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28 June 2017

Indium tin oxide metal-organic chemical vapor deposition for UV LEDs

Sun Yat-Sen University in China has been developing a metal-organic chemical vapor deposition (MOCVD) indium tin oxide (ITO) process with a view to creating ultraviolet transparent conductive electrodes for aluminium gallium nitride (AlGaN) light-emitting diodes (LEDs) [Zimin Chen et al, Appl. Phys. Lett., vol110, p242101, 2017].

Although ITO is one among many possibilities for visible light transparent conductive layers, these materials, including ITO, tend to become less transparent at shorter ultraviolet wavelengths. The Sun Yat-Sen team has managed to widen the optical bandgap to 4.7eV through MOCVD growth. A photon of 4.7eV has an ultraviolet wavelength of 364nm.

Ultraviolet semiconductor devices are being developed with a view to water purification, biological detection, medical diagnostics, UV curing and other applications.

Figure 1: Electrical and optical properties of 90nm-thick MOCVD-ITOs. (a) Dependence of electron density and mobility on Sn flow rate. (b) UV-visible transmittance of MOCVD-ITO with different Sn flow rates. Inset: blue-shift of absorption edge. (c) Comparison of optical bandgap of ITO grown by different techniques.

The Sun Yat-Sen researchers first used MOCVD to grow 90nm ITO layers on sapphire at ~500°C (Figure 1). The precursors were trimethyl indium (TMIn), tetrakis-dimethylamino tin (TDMASn), and oxygen carried in argon. The resulting material was textured with pyramid-like shape (100) and triangle or truncated-triangle plate-like shape (111) grains.

The increase of tin content to 350 standard cubic centimeters per minute of precursor resulted in the highest free electron density (2.15x1021/cm3) and an increase in the optical bandgap to 4.70eV. The free electron density in indium oxide (In2O3, zero TDMASn precursor) was 1.47x1019/cm3, giving a bandgap of 3.72eV. The impact of free electrons on the bandgap was attributed to the Burstein-Moss effect, where electrons fill the lower conduction band states and hence increase the photon energy needed to excite electrons from the valence band. “The widening of bandgap as large as ΔEg = 0.98eV is rarely reported to date,” the team comments.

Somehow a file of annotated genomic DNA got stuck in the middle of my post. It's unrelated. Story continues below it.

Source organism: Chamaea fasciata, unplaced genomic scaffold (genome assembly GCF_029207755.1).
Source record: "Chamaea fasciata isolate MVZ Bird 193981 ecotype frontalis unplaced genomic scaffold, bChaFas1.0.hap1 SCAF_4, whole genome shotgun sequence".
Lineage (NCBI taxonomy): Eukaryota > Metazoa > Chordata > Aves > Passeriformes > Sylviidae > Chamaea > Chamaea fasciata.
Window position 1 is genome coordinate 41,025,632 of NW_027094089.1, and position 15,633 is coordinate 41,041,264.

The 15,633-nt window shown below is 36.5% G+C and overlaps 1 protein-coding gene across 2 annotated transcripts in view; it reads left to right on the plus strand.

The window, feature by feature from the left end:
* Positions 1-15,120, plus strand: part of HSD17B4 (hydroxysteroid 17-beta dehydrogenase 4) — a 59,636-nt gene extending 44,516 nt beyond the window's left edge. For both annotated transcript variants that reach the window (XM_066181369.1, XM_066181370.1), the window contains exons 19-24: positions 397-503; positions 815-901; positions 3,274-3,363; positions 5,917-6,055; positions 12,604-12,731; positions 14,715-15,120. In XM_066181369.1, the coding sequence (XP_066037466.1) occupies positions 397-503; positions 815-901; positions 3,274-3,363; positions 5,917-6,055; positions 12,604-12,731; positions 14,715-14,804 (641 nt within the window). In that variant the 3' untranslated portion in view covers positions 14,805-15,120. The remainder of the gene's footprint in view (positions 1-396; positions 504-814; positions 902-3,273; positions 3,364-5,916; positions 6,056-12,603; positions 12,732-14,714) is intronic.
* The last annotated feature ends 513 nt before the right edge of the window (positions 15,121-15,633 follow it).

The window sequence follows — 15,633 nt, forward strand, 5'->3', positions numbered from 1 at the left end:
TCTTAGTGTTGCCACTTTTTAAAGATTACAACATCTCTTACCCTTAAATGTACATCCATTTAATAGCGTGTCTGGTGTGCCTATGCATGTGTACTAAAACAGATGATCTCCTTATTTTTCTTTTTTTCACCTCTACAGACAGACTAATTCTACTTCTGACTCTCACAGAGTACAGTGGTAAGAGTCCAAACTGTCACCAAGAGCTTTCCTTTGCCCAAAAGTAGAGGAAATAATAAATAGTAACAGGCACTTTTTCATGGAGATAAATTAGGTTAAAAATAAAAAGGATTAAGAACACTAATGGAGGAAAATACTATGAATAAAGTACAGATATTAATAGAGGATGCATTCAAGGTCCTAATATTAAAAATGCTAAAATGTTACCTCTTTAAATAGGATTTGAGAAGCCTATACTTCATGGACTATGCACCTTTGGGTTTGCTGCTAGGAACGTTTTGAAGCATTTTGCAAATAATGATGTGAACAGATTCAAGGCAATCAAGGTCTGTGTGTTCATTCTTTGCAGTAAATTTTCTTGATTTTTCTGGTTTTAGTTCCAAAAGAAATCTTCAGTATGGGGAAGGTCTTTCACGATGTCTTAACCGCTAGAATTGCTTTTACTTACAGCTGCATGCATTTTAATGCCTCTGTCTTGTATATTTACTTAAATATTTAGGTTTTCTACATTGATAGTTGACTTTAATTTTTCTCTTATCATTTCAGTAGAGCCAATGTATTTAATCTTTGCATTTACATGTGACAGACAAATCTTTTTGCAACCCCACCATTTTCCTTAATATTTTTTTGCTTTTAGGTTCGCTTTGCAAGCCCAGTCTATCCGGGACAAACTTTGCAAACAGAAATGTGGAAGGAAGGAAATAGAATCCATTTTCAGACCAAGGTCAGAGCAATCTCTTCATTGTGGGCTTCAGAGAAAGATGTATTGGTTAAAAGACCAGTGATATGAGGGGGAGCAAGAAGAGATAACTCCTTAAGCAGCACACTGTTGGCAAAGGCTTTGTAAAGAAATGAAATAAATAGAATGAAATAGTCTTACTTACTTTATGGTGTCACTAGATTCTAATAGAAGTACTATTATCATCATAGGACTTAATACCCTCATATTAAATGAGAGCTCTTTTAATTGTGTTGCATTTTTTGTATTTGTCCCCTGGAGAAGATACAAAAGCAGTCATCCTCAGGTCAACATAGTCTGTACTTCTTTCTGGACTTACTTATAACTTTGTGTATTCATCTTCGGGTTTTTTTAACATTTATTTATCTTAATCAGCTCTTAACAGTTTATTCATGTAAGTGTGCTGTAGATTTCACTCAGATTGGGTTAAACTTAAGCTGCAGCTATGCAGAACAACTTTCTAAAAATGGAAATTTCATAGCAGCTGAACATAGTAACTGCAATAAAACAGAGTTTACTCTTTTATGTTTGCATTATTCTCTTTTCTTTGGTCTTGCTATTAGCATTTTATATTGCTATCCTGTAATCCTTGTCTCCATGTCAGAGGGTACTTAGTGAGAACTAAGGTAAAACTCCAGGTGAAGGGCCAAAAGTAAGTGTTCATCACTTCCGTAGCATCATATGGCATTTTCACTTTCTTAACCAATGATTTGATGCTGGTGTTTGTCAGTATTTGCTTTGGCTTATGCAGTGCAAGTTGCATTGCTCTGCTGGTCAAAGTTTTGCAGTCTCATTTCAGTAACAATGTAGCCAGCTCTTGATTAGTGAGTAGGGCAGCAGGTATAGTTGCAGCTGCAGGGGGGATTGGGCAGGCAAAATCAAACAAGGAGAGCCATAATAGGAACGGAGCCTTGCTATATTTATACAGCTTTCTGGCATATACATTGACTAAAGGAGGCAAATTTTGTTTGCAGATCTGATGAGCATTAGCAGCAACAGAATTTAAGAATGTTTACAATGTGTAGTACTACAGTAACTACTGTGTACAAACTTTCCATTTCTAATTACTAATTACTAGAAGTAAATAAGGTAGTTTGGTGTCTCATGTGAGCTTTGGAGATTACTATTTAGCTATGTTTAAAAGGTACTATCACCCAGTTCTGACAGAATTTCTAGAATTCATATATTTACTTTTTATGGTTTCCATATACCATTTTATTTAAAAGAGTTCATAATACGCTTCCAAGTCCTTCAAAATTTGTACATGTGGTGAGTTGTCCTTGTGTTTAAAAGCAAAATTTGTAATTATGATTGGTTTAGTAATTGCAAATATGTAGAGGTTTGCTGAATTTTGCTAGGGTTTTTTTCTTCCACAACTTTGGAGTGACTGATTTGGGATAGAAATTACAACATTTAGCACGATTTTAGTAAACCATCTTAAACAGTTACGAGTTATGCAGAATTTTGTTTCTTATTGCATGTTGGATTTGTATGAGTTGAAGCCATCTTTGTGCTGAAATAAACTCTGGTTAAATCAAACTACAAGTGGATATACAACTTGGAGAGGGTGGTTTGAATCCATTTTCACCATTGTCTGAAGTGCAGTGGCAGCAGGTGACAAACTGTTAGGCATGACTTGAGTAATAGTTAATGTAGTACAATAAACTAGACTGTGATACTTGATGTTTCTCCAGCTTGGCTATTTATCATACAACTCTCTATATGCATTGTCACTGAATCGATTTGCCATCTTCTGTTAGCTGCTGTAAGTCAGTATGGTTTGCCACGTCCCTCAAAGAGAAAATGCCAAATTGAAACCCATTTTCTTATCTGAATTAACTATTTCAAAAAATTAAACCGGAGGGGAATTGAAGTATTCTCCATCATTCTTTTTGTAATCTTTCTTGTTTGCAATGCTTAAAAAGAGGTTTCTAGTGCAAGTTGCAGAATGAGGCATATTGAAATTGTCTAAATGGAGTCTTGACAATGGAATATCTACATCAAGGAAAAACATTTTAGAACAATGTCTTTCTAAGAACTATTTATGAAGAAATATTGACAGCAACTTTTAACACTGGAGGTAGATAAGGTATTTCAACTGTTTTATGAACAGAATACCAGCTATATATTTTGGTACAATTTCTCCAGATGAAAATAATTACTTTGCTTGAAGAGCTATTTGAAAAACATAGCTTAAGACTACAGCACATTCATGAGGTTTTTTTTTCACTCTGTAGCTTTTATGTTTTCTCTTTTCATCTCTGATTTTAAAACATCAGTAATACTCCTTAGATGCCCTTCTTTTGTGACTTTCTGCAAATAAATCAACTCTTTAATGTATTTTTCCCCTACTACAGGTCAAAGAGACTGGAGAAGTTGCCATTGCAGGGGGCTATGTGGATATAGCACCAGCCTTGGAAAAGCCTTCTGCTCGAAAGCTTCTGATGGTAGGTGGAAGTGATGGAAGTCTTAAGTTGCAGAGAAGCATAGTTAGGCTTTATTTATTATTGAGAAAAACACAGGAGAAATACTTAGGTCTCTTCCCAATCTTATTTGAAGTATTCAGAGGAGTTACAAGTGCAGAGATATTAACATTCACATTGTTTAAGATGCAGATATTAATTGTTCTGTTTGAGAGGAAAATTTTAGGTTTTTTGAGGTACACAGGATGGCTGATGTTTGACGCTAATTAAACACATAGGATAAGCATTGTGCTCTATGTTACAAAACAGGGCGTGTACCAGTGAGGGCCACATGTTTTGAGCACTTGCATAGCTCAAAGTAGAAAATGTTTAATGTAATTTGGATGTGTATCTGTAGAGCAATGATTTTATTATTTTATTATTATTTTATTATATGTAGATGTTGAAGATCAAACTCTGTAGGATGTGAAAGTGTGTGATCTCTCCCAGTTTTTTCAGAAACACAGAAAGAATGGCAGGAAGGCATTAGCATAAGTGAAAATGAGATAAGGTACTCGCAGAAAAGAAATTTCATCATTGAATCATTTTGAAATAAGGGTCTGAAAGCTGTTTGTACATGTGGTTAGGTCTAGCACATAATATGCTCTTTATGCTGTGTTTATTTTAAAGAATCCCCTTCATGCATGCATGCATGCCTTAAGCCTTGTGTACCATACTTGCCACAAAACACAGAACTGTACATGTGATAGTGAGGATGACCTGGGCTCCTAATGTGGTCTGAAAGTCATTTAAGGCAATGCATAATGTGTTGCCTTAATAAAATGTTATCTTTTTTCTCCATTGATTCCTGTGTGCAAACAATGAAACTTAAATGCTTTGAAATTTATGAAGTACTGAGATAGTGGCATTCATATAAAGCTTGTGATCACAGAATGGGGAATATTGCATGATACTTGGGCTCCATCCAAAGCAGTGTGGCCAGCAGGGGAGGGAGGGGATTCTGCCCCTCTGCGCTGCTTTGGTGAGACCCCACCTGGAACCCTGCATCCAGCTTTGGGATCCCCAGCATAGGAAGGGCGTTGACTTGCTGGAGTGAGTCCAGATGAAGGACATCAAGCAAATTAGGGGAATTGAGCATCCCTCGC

The team also believes MOCVD avoids lattice distortion by improving crystal quality. Lattice distortion can be a factor that narrows optical bandgaps in ITO.

Figure 2: Epitaxial structure of LED.

UV LEDs were also produced using MOCVD (Figure 2). Magneto-sputtering ITO was compared with MOCVD-ITO for use as a 120nm-thick transparent conducting p-electrode. The target tin/indium oxide (SnO2:In2O3) ratio was 1:9 by weight. The magneto-sputtered material was annealed at 550°C for 5 minutes in nitrogen. The ITO thickness was designed to improve current spreading. The 1143μmx1143μm LEDs were completed with chromium/palladium/gold contact pads.

The LED wavelength was 368nm. At this wavelength, the sputtered-ITO had 86% transmittance, while the MOCVD-ITO managed 95%. While the resistivity of the sputtered-ITO was less than that of the MOCVD-ITO, the sputtered contact resistance was greater.

Figure 3: (a) Transmittance of 120nm-thick MOCVD-ITO and sputtering-ITO grown on sapphire. Electroluminescence spectrum of LEDs with MOCVD-ITO electrodes is also shown. (b) Voltage-current (V-I) characteristics of LEDs. Inset: I-V characteristics of ITO/LED contact. (c) Output power versus current characteristics. Inset: LED schematic.

The result of using MOCVD-ITO was an increase in output power of 11.4% at 350mA and 14.8% under 600mA injection (Figure 3). The 350mA operating voltage was 3.45V, averaged over 2000 devices. The voltage-current behavior of the two devices was basically the same over the operating range.

Tags: Indium tin oxide MOCVD UV LEDs AlGaN

Visit:  http://dx.doi.org/10.1063/1.4986452

The author Mike Cooke is a freelance technology journalist who has worked in the semiconductor and advanced technology sectors since 1997.

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